What is the most compelling reason to translate your website into multiple languages? Two words… global reach. It is common knowledge that no language has 100% Internet penetration rate. English, the de facto language of commerce, is understood by less than 28% of Internet users.

It follows, then, that an English language site is useless to approximately three quarters of Internet users. Imagine you wanted some information really badly and the only site with that information is a non-English site without a corresponding English translation. How peeved you would be?  It happens, especially with Japanese and Chinese sites. Most English speakers find it odd yet the large majority of English language sites have no multilingual functionality.

If you are looking for wide reach, you cannot afford to ignore non-English speakers. But, what is the best way to translate your website. Let, me guide you through some of the top methods for website translation.

Human Translators

The best translation you can ever get is one done by a human. The advantage with using real people is accuracy and the retention of style elements. Copy translated by a human being will read just as well as the original. While many of the other methods mentioned below provide pretty good translations, nothing beats a real live translater.

However, the fact is, language translation services don’t come cheap. In fact, translating a small website of 10 to 20 pages into five languages can cost you thousands of dollars. Freelance translators can be found at numerous freelance marketplaces such as Elance, ODesk and Freelancer. Services like Babelfish by Yahoo also offer human translation services.

So, what do you do if you can’t afford the services of a real flesh and blood translator. Well, read on.

Google Website Translator

This is the next best thing to a human translator. Google’s Website Translator will translate your website into over 60 languages. The translated copy is not 100% accurate, but it does a pretty good job.

To use this service, you need a Google Account. Go to http://translate.google.com/manager/website/?hl=en and click Add to Your Website Now. You will be prompted to sign in with a Google Account. On the next page, enter your website URL, select the original language of your website and click Next. Follow the instructions to generate an HTML code snippet which you can insert into your site’s pages.

When visitor’s come to your site, all they need to do is click the Google Translate button and select their preferred language.

Bing Translator Widget

The Bing translator widget works more or less the same way as the Google Website Translator. Visit this page http://www.bing.com/widget/translator and copy the translate code. Paste the code into your website. You can also customize the Translate button and get better functionality, but you need to log in with a Microsoft account and Associate the site with a translator service subscription.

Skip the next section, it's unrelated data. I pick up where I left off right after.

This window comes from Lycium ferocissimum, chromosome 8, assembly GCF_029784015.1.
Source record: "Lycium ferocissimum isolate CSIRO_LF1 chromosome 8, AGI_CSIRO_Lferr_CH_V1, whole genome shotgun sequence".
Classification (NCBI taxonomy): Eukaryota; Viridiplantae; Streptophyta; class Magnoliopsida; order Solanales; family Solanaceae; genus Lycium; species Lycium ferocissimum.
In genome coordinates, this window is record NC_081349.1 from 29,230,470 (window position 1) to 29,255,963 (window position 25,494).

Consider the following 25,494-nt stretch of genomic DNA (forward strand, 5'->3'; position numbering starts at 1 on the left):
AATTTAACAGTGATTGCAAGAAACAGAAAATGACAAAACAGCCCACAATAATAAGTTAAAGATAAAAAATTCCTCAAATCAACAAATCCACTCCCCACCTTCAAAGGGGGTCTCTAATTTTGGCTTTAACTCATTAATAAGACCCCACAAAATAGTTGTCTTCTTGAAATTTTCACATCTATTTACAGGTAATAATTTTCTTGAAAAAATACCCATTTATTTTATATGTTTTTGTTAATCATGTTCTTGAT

WordPress Translation Plugins

I have chosen to specifically discuss WordPress translation plugins because WordPress is hands-down the most popular content management platform. Incidentally, the Google Website Translator is also available as a WordPress plugin. Other free website translation plugins that do a decent job include; Qtranslate, Transposh and Multilingual Press Free. You can easily install any of these right within WordPress. Many of these translation plugins are also available on other popular platforms such as Joomla.

The Take Away

If you decide to have your entire site translated by a human translator, use sub-domains or directories for each of the different language sections. For example, when an English language site is translated into French, the French section should be on a different sub-domain or directory such as http://fr.yourwebsite.com or http://yourwebsite/fr. This is good for SEO; it provides search engine algorithms with a clear way of identifying your site’s language. Avoid URL rewriting or using categories for translated sections since this can ‘confuse’ search engines and negatively affect your ranking.

At the end of the day, whatever method you choose, an investment in website translation makes lots of sense.

Kihara Kimachia


Kihara is a tech and business blogger who loves sharing his knowledge with the world. He spends long hours trolling the Internet to find useful stuff he can share. Connect with him via Twitter @kiharakimachia

Image Credits: Flickr